India calls for decisive reform action in UN Security Council
Courtesy: ANI

India calls for decisive reform action in UN Security Council

India on Tuesday called for decisive action on Security Council reform, championing an inclusive framework that truly represents the dynamic global landscape of today.

During the 6th round of the intergovernmental negotiations on Security Council reform on Tuesday (local time), the Permanent Representative of India to the United Nations in New York, Ruchira Kamboj said, " India is in favour of expansion of UN Security Council membership in both the permanent and non permanent categories, as we believe that this is the only way to achieve genuine reform of the Security Council and make it legitimate, representative, responsive and effective."

She said that India needs a council that caters to the geographical and developmental diversity of the United Nations today.

"In a nutshell, we need a reformed Security Council that better reflects the geographical and developmental diversity of the United Nations today. A security council where the voices of developing countries and unrepresented regions, including Africa, Latin America and the vast majority of Asia and the Pacific, also find their due place at the horseshoe table. And for this, an expansion of the council in both categories of membership is absolutely essential," she said.

Kamboj underlined that India's position is widely supported by the majority of the member states, adding that "this fact is on record in the 2015 framework document on the issue of categories of membership."

"A total of 113 member states out of 122 who submitted their positions in the framework document supported expansion in both of the existing categories specified in the charter. This means that more than 90 per cent of the written submissions in the document were in favour of expansion in both categories of membership specified in the charter," Kamboj emphasised.

"On the contrary, longer term non permanent seats, which was an idea mooted during the inception of the United nations to only be discarded due to its ineffectiveness, cannot be treated as a convergence as it is only backed by a handful of member states. This information is readily available in the framework document of 2015 and needs absolutely to be reflected clearly in the next updated iteration of the elements paper, she added.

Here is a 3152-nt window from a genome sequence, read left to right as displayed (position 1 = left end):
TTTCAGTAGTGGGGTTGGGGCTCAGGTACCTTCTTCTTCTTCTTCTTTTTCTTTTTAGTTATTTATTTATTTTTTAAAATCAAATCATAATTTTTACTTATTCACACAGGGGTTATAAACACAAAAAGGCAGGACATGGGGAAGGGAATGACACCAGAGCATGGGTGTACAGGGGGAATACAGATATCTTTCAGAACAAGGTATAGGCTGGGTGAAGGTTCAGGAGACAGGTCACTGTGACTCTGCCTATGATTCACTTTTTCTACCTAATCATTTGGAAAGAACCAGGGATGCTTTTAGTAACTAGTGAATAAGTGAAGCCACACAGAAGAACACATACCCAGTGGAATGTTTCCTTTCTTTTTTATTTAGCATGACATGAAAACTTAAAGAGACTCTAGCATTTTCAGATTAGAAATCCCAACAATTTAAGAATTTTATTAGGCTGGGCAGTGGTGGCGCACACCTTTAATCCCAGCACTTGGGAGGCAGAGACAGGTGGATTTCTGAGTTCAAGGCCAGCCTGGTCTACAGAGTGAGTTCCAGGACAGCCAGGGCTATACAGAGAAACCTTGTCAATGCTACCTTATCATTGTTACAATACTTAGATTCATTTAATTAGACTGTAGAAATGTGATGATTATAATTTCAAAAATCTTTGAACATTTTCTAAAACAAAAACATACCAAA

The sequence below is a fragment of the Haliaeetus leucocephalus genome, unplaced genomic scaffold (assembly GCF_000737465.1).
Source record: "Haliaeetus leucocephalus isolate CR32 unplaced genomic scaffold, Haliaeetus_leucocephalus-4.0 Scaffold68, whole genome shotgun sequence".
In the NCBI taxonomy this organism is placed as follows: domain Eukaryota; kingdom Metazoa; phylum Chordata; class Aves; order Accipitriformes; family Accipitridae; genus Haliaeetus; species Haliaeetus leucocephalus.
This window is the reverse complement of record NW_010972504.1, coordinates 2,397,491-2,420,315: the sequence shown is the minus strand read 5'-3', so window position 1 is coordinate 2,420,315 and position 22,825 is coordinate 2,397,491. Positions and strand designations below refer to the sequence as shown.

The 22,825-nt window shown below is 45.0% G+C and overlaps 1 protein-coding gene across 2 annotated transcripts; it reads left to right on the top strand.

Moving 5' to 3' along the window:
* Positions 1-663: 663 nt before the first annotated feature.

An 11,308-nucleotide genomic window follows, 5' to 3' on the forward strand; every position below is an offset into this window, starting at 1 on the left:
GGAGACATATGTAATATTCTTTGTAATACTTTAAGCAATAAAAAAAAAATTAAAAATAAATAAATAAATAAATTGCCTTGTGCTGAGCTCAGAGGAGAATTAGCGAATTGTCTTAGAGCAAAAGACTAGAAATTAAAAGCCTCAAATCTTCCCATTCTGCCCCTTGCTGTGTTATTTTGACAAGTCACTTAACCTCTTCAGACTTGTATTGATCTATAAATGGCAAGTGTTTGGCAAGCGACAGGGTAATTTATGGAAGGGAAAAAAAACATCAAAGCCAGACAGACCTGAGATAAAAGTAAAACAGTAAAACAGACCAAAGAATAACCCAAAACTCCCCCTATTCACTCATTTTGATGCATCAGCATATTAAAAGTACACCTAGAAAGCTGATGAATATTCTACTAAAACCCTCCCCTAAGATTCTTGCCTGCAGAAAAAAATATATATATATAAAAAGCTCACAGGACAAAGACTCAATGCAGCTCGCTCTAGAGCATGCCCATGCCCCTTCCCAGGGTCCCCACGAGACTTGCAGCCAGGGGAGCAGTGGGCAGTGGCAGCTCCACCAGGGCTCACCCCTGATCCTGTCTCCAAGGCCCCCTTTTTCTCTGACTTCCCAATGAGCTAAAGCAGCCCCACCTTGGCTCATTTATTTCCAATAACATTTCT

Highlighting how it has become a common notion in the council that expansion in the permanent category would be undemocratic, she said, "We fail to understand how something that is clearly being called for by the majority of the membership would be undemocratic. We cannot continue to be hostage to a minority in the intergovernmental negotiations. Further, we all acknowledge the fact that the present structure of the Security Council is not reflective of contemporary realities and that there is an urgent need to reform it. Expanding only in the non permanent category will not solve the problem. I stress this."

Stating that in the present scenario, we are not discussing whether a specific member state should occupy or would occupy the new permanent seats in an expanded, rather "we are discussing a possible framework for the creation of new permanent seats."

"The subsequent election of these new permanent members would obviously be by a vote of two thirds of the members of the General Assembly through a secret ballot, per the rules of procedure of the United Nations General Assembly co-chairs. We look for strong reform-oriented language in the pact for the future. The pact is an inter-governmentally negotiated document. Hence, the mention in the elements paper of the contribution of the intergovernmental negotiations through consensus to the summit of the future cannot be agreed upon by my delegation without text based negotiations, as it is intrinsically against the process of the intergovernmental negotiation framework," she added.

Kamboj asserted that "unless the IGN can actually begin text based negotiations, it cannot provide any language to a process which we all know will work on the basis of tax based negotiations and give and take that is inherent in such a process."

India has long sought a permanent seat on the Security Council to better represent the interests of the developing world.

The nation's quest has gained momentum with support from influential figures like Dennis Francis, who believes in India's capability to contribute positively to global peace and security.

India has been a non-permanent member of the UN Security Council for eight terms (16 years).

India is a member of the G4, a group of nations that back each other to seek permanent membership in the UNSC. The countries advocate for reform in the UNSC.

Indian Prime Minister Narendra Modi, during his France visit in July 2023, made a strong pitch for India's permanent membership in the UN Security Council, saying the primary UN body cannot claim to be speaking for the world when its most populous country and the largest democracy is not a permanent member.


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